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# anova()

Usage:
 ```anova([Model] [,print:F or silent:T,fstats:T,pvals:T,coefs:F,\ unbalanced:T, marginal:T]) ```

Keywords: glm, anova
```anova(Model) computes and prints an ANOVA table for the linear model in
the CHARACTER variable Model.

Examples (y a REAL vector, a and b factors, x a variate):
anova("y = a")                    One-way ANOVA of y
anova("y = a+b")                  Two-way ANOVA of y with no
interaction
anova("y = x+a+b+a.b")            Two-way analysis of covariance of
y with interaction and covariate x
anova("{log10(y)} = {sqrt(x)}+a") One-way analysis of covariance of
log10(y) with covariate sqrt(x)

All variables referred to in Model must be REAL vectors or factors and
have the same lengths.

See topic 'models' for more information on how to specify Model.

anova(Model,weights:Wts) does an analysis using weighted least squares.
Wts must be a REAL vector with no negative elements, with the same
length as the response vector.

When you omit Model (anova() or anova(,...)), the model used by the most
recent GLM command such as anova(), regress() or poisson() is used.

When the previous GLM command was regress(), no new computations are
done.  The ANOVA table is based on what was previously computed.

When there haven't been previous GLM commands, but CHARACTER variable
STRMODEL exists, anova() uses STRMODEL as Model.

Side effect variables created are RESIDUALS, HII, DF, SS, DEPVNAME,
TERMNAMES, and STRMODEL.

When weights are specified, RESIDUALS = Response - Fitted and
WTDRESIDUALS = sqrt(Wts)*RESIDUALS is an additional side effect vector.
You should use WTDRESIDUALS rather than RESIDUALS in residual plots or
other diagnostic procedures.

Other keyword phrases that can be used with anova() are 'unbalanced:T',
'print:T', 'silent:T', 'fstats:T', 'pvals:T', 'coefs:F' and marginal:T'.
See topic 'glm_keys' for details.  See 'options' for information on
changing the default values of 'fstats' and 'pvals'.

No design with MISSING values, weights or non-factor variables is ever
considered to be balanced.  This is true, even when all the weights are
1 and the non-MISSING values make up a balanced design.

Otherwise MacAnova recognizes balance in only two cases:
(1) The design is completely balanced, that is, all cells have the
same number of cases.
(2) The design is a balanced main effect design such as a Latin
square.

In these cases, computations are done by a fast method which uses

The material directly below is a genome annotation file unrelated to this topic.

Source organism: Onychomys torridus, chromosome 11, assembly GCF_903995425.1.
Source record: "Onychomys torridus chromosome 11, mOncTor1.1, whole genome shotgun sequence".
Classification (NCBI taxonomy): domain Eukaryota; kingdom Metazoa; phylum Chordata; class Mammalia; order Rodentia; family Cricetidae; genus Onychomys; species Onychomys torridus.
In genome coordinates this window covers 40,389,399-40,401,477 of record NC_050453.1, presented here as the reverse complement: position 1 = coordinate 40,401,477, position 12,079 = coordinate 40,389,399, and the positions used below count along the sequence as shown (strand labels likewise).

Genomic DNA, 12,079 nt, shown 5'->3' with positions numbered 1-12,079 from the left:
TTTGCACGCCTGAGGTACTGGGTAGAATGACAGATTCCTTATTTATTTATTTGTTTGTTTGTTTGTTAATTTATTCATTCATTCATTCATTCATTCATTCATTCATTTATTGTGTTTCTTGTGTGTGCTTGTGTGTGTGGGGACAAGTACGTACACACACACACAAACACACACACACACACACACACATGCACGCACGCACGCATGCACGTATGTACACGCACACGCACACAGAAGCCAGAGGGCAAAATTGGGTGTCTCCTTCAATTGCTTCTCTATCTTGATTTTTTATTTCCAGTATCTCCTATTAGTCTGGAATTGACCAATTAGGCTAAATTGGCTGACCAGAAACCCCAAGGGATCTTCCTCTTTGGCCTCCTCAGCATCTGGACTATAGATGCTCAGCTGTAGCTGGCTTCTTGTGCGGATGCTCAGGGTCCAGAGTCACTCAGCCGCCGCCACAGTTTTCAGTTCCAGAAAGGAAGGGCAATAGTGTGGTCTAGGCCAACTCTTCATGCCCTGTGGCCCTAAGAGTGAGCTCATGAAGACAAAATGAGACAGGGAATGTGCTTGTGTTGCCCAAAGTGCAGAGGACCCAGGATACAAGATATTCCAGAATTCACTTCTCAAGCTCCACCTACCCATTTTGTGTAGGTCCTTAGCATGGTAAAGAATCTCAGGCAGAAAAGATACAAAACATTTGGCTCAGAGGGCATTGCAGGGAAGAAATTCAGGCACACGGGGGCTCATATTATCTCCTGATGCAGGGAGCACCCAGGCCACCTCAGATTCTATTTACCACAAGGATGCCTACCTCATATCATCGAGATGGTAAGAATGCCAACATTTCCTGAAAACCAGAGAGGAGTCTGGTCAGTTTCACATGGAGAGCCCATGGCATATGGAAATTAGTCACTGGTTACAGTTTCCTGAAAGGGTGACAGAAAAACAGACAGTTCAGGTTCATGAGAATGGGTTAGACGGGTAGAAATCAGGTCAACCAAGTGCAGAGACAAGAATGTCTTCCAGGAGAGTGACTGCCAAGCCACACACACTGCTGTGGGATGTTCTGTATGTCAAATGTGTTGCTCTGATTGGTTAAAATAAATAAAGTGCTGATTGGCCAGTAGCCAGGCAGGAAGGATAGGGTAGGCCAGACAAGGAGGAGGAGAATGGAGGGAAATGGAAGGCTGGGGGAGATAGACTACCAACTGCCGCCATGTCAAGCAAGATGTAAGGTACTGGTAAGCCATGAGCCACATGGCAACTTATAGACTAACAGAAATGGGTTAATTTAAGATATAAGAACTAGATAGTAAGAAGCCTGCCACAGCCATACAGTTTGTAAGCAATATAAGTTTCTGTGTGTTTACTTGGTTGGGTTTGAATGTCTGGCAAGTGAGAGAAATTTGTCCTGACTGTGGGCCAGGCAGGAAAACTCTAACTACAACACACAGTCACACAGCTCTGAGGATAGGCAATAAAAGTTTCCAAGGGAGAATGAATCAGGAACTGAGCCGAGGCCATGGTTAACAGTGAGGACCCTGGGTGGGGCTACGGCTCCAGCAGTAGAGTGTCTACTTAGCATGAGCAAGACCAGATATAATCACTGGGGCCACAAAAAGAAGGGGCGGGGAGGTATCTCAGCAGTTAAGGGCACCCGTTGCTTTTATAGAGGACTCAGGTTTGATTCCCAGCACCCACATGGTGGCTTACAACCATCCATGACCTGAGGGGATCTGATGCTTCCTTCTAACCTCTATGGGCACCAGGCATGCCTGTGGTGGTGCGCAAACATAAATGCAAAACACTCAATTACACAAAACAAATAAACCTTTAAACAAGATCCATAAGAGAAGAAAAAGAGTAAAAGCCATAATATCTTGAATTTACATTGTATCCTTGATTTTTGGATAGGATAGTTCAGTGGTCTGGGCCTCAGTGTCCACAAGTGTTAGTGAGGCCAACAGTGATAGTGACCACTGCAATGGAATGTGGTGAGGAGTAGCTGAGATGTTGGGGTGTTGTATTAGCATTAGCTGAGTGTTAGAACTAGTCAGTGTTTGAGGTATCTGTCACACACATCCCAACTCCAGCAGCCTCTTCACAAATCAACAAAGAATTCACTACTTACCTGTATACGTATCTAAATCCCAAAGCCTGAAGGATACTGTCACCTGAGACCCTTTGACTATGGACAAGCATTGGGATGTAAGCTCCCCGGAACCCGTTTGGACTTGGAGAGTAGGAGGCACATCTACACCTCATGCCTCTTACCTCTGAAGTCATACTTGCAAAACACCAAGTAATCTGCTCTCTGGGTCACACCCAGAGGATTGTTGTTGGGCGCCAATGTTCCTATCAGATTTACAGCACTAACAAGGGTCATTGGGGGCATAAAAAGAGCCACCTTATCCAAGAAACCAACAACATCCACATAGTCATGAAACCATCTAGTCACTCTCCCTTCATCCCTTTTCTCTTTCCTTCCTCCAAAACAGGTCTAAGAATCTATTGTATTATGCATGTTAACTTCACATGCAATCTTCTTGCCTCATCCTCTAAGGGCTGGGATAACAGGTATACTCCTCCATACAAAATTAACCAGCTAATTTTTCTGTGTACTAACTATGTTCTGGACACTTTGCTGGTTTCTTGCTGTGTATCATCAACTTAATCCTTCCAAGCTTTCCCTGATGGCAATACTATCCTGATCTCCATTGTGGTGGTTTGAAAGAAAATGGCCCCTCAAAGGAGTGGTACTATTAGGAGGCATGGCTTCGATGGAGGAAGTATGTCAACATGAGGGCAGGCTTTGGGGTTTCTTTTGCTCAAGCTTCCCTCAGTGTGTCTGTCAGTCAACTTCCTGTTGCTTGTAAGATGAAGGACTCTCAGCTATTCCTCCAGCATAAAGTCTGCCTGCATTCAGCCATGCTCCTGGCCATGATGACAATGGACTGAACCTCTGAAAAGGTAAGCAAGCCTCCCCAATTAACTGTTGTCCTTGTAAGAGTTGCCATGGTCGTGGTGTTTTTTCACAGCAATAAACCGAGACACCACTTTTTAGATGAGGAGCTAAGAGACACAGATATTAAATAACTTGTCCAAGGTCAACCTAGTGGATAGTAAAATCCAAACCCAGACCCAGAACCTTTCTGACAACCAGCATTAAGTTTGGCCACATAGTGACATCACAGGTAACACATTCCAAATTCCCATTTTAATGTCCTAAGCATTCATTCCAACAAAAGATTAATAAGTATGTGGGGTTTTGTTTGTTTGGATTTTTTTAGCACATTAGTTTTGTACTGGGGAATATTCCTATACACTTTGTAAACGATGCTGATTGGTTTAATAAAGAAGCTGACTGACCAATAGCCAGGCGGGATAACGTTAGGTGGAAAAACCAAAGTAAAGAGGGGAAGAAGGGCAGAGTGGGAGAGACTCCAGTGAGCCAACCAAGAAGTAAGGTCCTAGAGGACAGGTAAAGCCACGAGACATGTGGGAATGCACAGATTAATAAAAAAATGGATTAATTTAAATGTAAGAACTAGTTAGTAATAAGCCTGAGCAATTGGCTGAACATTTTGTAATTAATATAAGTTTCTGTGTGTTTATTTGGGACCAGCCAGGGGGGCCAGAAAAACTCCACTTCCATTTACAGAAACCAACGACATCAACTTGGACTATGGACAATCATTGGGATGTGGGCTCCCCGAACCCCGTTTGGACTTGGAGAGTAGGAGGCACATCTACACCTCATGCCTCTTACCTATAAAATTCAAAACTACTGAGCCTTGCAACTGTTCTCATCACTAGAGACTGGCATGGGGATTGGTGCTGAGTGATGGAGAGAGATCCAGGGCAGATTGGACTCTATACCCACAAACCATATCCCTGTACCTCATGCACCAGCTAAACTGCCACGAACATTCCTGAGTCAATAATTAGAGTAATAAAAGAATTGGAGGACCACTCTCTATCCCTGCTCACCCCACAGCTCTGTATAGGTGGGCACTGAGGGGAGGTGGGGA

marginal totals, quite analogous to the usual hand computations for a
balanced analysis of variance.  Otherwise, the analysis is done by
explicitly constructing the design matrix and doing modified Gram-
Schmidt orthogonalization.

You can force an unbalanced computation for balanced data by
'unbalanced:T'.

For non-balanced designs or with 'unbalanced:T', unless 'marginal:T' is
an argument, sums of squares are computed sequentially and an advisory
message to that effect is printed.

This means that, in an unbalanced ANOVA, to get all the sums of squares
useful for testing hypotheses, you may need to run anova() several
times, with the terms in the model in different orders.  For example,
the A main effect sum of squares in a two way unbalanced ANOVA is the
sum of squares for 'a' from anova("y=b+a") and the B main effect sum of
squares is the sum of squares for 'b' from anova("y=a+b").

In many cases, use of 'marginal:T' can simplify things.  For example the
A and B sums of squares produced by anova("y=a+b",marginal:T) are the A
sums of squares from anova("y=b+a") and the B sums of squares from
anova("y=a+b").

When the previous GLM command was regress() the behavior of anova() with
Model missing is slightly modified -- it uses the results from the
previous computation instead of computing things afresh, even if the
variables in the previous model have been changed or deleted.
Specifically, any factors in the model are treated as variates (with 1
degree of freedom) and, if the previous GLM command was regress() with
weights specified by keyword 'weights' or 'wts', the entries in the
ANOVA table pertain to the weighted regression.

For example, even when a, b, and c are factors, the commands

Cmd> regress("y=a+b+c",weights:w); anova()

print a summary of the weighted multiple regression, followed by an
weighted regression ANOVA table with 1 degree of freedom for each of a,
b and c.  This is different from anova("y=a+b+c") which computes an
unweighted factorial ANOVA with no interactions.

See also coefs(), cellstats(), contrast(), factor(), fastanova(),
modelinfo(), predtable(), regress(), secoefs(), xvariables().
```

Gary Oehlert 2003-01-15